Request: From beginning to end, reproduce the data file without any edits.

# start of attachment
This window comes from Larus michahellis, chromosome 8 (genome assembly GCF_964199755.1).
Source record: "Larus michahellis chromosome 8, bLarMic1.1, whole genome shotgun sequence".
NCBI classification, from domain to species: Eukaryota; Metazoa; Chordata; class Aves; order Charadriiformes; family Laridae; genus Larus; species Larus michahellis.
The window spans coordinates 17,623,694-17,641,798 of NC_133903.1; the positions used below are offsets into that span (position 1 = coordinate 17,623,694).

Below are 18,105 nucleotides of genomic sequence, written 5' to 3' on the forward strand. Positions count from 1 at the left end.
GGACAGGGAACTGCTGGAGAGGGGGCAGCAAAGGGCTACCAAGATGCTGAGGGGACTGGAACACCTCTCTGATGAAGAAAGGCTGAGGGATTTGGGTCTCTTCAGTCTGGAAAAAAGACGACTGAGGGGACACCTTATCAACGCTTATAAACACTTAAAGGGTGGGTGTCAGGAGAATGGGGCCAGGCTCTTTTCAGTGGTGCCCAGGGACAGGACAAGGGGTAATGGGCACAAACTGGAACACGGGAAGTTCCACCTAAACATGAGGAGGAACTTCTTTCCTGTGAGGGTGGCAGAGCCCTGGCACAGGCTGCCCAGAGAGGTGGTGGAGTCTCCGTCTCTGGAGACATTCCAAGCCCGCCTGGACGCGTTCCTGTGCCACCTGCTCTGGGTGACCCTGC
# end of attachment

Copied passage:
This window comes from Larus michahellis, chromosome 8 (genome assembly GCF_964199755.1).
Source record: "Larus michahellis chromosome 8, bLarMic1.1, whole genome shotgun sequence".
NCBI classification, from domain to species: Eukaryota; Metazoa; Chordata; class Aves; order Charadriiformes; family Laridae; genus Larus; species Larus michahellis.
The window spans coordinates 17,623,694-17,641,798 of NC_133903.1; the positions used below are offsets into that span (position 1 = coordinate 17,623,694).

Below are 18,105 nucleotides of genomic sequence, written 5' to 3' on the forward strand. Positions count from 1 at the left end.
GGACAGGGAACTGCTGGAGAGGGGGCAGCAAAGGGCTACCAAGATGCTGAGGGGACTGGAACACCTCTCTGATGAAGAAAGGCTGAGGGATTTGGGTCTCTTCAGTCTGGAAAAAAGACGACTGAGGGGACACCTTATCAACGCTTATAAACACTTAAAGGGTGGGTGTCAGGAGAATGGGGCCAGGCTCTTTTCAGTGGTGCCCAGGGACAGGACAAGGGGTAATGGGCACAAACTGGAACACGGGAAGTTCCACCTAAACATGAGGAGGAACTTCTTTCCTGTGAGGGTGGCAGAGCCCTGGCACAGGCTGCCCAGAGAGGTGGTGGAGTCTCCGTCTCTGGAGACATTCCAAGCCCGCCTGGACGCGTTCCTGTGCCACCTGCTCTGGGTGACCCTGC